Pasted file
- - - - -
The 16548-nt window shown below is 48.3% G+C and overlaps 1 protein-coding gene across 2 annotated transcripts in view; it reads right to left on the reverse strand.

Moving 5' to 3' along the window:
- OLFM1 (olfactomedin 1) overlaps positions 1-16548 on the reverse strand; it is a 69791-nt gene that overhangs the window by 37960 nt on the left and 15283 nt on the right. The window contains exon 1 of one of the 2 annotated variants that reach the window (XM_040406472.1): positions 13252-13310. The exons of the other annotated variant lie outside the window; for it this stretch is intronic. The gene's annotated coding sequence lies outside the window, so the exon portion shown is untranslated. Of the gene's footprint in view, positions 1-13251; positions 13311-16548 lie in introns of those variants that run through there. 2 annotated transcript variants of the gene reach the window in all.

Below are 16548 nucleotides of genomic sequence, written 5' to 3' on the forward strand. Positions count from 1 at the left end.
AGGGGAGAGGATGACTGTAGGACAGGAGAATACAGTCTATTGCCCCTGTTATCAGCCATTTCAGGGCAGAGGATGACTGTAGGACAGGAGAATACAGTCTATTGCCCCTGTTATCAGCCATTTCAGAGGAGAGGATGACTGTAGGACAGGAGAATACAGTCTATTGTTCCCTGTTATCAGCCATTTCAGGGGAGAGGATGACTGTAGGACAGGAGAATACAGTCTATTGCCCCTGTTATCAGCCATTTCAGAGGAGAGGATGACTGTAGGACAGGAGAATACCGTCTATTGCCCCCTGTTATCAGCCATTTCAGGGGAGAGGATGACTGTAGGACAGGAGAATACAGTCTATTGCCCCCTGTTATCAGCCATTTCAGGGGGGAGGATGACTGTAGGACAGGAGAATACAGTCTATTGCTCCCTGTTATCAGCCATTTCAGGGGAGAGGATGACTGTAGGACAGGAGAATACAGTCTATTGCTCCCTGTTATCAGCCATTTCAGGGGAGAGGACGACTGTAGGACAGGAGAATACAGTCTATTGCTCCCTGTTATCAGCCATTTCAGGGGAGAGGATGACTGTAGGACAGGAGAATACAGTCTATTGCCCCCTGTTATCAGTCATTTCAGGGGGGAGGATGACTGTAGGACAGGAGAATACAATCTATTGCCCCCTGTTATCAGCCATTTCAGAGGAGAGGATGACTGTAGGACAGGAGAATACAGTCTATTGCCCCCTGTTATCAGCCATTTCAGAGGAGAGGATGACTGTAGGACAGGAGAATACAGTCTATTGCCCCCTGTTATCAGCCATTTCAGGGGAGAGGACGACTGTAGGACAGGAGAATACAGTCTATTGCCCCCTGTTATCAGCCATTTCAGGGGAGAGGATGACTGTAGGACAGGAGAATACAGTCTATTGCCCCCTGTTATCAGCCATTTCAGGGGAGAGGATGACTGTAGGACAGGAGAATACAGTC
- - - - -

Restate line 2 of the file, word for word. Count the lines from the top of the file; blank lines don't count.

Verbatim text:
Moving 5' to 3' along the window: